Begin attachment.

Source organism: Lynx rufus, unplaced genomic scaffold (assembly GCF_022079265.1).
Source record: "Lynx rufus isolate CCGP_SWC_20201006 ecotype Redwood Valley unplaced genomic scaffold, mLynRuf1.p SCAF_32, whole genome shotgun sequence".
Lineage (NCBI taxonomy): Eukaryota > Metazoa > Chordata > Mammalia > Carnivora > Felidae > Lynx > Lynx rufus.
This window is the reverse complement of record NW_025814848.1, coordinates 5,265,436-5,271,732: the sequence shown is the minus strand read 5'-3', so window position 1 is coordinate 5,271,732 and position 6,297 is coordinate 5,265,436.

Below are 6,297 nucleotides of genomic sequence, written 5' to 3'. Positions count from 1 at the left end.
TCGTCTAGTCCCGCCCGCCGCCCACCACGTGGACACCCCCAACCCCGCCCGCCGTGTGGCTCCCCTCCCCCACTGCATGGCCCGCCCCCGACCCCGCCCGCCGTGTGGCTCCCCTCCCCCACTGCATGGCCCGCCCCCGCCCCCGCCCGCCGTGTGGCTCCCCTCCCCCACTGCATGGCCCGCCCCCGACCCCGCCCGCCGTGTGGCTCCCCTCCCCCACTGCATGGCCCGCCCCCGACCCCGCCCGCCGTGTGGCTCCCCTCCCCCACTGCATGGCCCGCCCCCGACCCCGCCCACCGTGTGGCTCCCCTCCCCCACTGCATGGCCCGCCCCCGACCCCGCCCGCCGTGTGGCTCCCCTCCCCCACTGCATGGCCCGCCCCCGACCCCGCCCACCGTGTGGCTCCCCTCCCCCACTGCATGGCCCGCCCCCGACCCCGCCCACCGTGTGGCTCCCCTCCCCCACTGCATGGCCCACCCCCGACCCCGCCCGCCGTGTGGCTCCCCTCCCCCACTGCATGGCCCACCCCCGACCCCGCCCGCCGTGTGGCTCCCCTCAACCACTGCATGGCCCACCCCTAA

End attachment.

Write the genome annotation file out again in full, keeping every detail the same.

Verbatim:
Source organism: Lynx rufus, unplaced genomic scaffold (assembly GCF_022079265.1).
Source record: "Lynx rufus isolate CCGP_SWC_20201006 ecotype Redwood Valley unplaced genomic scaffold, mLynRuf1.p SCAF_32, whole genome shotgun sequence".
Lineage (NCBI taxonomy): Eukaryota > Metazoa > Chordata > Mammalia > Carnivora > Felidae > Lynx > Lynx rufus.
This window is the reverse complement of record NW_025814848.1, coordinates 5,265,436-5,271,732: the sequence shown is the minus strand read 5'-3', so window position 1 is coordinate 5,271,732 and position 6,297 is coordinate 5,265,436.

Below are 6,297 nucleotides of genomic sequence, written 5' to 3'. Positions count from 1 at the left end.
TCGTCTAGTCCCGCCCGCCGCCCACCACGTGGACACCCCCAACCCCGCCCGCCGTGTGGCTCCCCTCCCCCACTGCATGGCCCGCCCCCGACCCCGCCCGCCGTGTGGCTCCCCTCCCCCACTGCATGGCCCGCCCCCGCCCCCGCCCGCCGTGTGGCTCCCCTCCCCCACTGCATGGCCCGCCCCCGACCCCGCCCGCCGTGTGGCTCCCCTCCCCCACTGCATGGCCCGCCCCCGACCCCGCCCGCCGTGTGGCTCCCCTCCCCCACTGCATGGCCCGCCCCCGACCCCGCCCACCGTGTGGCTCCCCTCCCCCACTGCATGGCCCGCCCCCGACCCCGCCCGCCGTGTGGCTCCCCTCCCCCACTGCATGGCCCGCCCCCGACCCCGCCCACCGTGTGGCTCCCCTCCCCCACTGCATGGCCCGCCCCCGACCCCGCCCACCGTGTGGCTCCCCTCCCCCACTGCATGGCCCACCCCCGACCCCGCCCGCCGTGTGGCTCCCCTCCCCCACTGCATGGCCCACCCCCGACCCCGCCCGCCGTGTGGCTCCCCTCAACCACTGCATGGCCCACCCCTAA